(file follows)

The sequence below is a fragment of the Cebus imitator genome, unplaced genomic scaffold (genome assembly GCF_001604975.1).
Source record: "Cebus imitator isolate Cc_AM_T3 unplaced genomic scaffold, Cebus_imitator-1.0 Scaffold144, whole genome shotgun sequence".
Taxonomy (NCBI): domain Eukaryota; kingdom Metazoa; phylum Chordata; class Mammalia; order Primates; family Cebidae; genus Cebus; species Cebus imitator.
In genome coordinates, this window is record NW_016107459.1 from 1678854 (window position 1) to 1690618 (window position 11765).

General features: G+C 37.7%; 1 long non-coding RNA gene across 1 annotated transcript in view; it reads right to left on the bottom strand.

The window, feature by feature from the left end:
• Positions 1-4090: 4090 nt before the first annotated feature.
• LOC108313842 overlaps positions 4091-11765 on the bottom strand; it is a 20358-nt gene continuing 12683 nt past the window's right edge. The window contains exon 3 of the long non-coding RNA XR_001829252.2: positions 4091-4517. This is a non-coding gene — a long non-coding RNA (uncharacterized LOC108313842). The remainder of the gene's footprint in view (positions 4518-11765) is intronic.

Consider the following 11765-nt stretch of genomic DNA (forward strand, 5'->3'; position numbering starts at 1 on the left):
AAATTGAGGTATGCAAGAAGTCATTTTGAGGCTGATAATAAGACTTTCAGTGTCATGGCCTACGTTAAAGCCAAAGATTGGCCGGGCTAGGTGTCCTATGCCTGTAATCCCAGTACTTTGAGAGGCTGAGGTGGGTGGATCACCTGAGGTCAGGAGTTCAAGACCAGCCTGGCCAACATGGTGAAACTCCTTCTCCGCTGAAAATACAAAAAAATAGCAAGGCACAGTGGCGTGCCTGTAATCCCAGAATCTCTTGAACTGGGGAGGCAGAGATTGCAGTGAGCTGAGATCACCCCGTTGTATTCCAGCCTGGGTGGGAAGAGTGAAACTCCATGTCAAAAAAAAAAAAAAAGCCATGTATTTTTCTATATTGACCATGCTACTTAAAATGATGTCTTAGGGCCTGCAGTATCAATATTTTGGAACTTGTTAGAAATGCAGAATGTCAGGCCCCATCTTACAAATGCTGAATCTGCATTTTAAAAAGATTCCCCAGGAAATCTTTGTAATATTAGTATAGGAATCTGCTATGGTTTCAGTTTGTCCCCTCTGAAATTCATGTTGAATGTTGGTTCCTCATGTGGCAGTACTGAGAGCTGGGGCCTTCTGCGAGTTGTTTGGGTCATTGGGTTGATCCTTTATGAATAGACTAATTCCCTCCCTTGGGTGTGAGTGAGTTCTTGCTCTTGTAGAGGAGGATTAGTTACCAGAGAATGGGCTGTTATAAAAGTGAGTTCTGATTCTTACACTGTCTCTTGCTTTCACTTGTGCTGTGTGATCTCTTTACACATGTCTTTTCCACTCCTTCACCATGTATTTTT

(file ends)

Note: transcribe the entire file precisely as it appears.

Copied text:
The sequence below is a fragment of the Cebus imitator genome, unplaced genomic scaffold (genome assembly GCF_001604975.1).
Source record: "Cebus imitator isolate Cc_AM_T3 unplaced genomic scaffold, Cebus_imitator-1.0 Scaffold144, whole genome shotgun sequence".
Taxonomy (NCBI): domain Eukaryota; kingdom Metazoa; phylum Chordata; class Mammalia; order Primates; family Cebidae; genus Cebus; species Cebus imitator.
In genome coordinates, this window is record NW_016107459.1 from 1678854 (window position 1) to 1690618 (window position 11765).

General features: G+C 37.7%; 1 long non-coding RNA gene across 1 annotated transcript in view; it reads right to left on the bottom strand.

The window, feature by feature from the left end:
• Positions 1-4090: 4090 nt before the first annotated feature.
• LOC108313842 overlaps positions 4091-11765 on the bottom strand; it is a 20358-nt gene continuing 12683 nt past the window's right edge. The window contains exon 3 of the long non-coding RNA XR_001829252.2: positions 4091-4517. This is a non-coding gene — a long non-coding RNA (uncharacterized LOC108313842). The remainder of the gene's footprint in view (positions 4518-11765) is intronic.

Consider the following 11765-nt stretch of genomic DNA (forward strand, 5'->3'; position numbering starts at 1 on the left):
AAATTGAGGTATGCAAGAAGTCATTTTGAGGCTGATAATAAGACTTTCAGTGTCATGGCCTACGTTAAAGCCAAAGATTGGCCGGGCTAGGTGTCCTATGCCTGTAATCCCAGTACTTTGAGAGGCTGAGGTGGGTGGATCACCTGAGGTCAGGAGTTCAAGACCAGCCTGGCCAACATGGTGAAACTCCTTCTCCGCTGAAAATACAAAAAAATAGCAAGGCACAGTGGCGTGCCTGTAATCCCAGAATCTCTTGAACTGGGGAGGCAGAGATTGCAGTGAGCTGAGATCACCCCGTTGTATTCCAGCCTGGGTGGGAAGAGTGAAACTCCATGTCAAAAAAAAAAAAAAAGCCATGTATTTTTCTATATTGACCATGCTACTTAAAATGATGTCTTAGGGCCTGCAGTATCAATATTTTGGAACTTGTTAGAAATGCAGAATGTCAGGCCCCATCTTACAAATGCTGAATCTGCATTTTAAAAAGATTCCCCAGGAAATCTTTGTAATATTAGTATAGGAATCTGCTATGGTTTCAGTTTGTCCCCTCTGAAATTCATGTTGAATGTTGGTTCCTCATGTGGCAGTACTGAGAGCTGGGGCCTTCTGCGAGTTGTTTGGGTCATTGGGTTGATCCTTTATGAATAGACTAATTCCCTCCCTTGGGTGTGAGTGAGTTCTTGCTCTTGTAGAGGAGGATTAGTTACCAGAGAATGGGCTGTTATAAAAGTGAGTTCTGATTCTTACACTGTCTCTTGCTTTCACTTGTGCTGTGTGATCTCTTTACACATGTCTTTTCCACTCCTTCACCATGTATTTTT